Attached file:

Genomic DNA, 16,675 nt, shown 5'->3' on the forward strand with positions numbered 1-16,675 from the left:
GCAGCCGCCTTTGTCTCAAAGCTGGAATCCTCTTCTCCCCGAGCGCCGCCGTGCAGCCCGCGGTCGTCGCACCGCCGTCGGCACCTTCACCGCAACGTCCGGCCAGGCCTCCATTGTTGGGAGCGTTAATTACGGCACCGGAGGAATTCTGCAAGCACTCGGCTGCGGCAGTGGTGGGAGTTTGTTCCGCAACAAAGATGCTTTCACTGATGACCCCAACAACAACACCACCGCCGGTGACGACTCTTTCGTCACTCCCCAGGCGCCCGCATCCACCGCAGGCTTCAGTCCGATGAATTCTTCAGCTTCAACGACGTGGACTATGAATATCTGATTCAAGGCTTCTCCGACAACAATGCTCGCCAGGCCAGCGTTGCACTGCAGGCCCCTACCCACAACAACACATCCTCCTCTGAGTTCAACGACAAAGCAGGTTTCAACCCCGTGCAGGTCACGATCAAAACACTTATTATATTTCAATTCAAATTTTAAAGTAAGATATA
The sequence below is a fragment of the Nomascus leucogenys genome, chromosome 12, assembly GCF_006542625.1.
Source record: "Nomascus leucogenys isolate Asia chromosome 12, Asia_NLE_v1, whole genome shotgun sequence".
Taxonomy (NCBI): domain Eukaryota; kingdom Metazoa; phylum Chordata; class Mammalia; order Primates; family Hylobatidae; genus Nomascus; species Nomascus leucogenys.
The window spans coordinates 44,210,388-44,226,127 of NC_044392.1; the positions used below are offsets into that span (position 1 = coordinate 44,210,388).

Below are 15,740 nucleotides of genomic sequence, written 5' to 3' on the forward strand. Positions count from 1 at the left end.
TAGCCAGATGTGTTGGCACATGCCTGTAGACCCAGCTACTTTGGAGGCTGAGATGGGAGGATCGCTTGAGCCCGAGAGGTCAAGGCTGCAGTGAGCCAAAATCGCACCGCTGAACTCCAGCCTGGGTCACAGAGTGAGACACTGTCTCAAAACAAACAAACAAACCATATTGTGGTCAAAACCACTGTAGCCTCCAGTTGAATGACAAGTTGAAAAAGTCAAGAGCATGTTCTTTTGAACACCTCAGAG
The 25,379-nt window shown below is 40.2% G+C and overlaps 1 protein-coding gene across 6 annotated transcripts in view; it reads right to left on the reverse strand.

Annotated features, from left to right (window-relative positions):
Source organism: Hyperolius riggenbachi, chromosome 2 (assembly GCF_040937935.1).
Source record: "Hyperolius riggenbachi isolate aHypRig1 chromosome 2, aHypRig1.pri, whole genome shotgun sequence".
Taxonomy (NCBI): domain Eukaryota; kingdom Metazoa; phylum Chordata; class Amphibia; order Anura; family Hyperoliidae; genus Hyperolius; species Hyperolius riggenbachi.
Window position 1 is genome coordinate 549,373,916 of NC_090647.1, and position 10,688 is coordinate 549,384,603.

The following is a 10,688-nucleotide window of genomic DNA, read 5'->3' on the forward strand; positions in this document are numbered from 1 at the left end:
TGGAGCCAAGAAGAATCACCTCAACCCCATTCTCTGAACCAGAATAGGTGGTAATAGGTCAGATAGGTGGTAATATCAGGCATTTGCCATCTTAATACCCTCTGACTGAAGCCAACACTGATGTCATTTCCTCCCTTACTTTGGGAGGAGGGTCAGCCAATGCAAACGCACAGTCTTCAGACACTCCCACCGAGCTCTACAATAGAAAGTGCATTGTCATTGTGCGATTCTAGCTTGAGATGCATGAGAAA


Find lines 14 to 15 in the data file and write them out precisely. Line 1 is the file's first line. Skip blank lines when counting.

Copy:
Window position 1 is genome coordinate 549,373,916 of NC_090647.1, and position 10,688 is coordinate 549,384,603.

The following is a 10,688-nucleotide window of genomic DNA, read 5'->3' on the forward strand; positions in this document are numbered from 1 at the left end: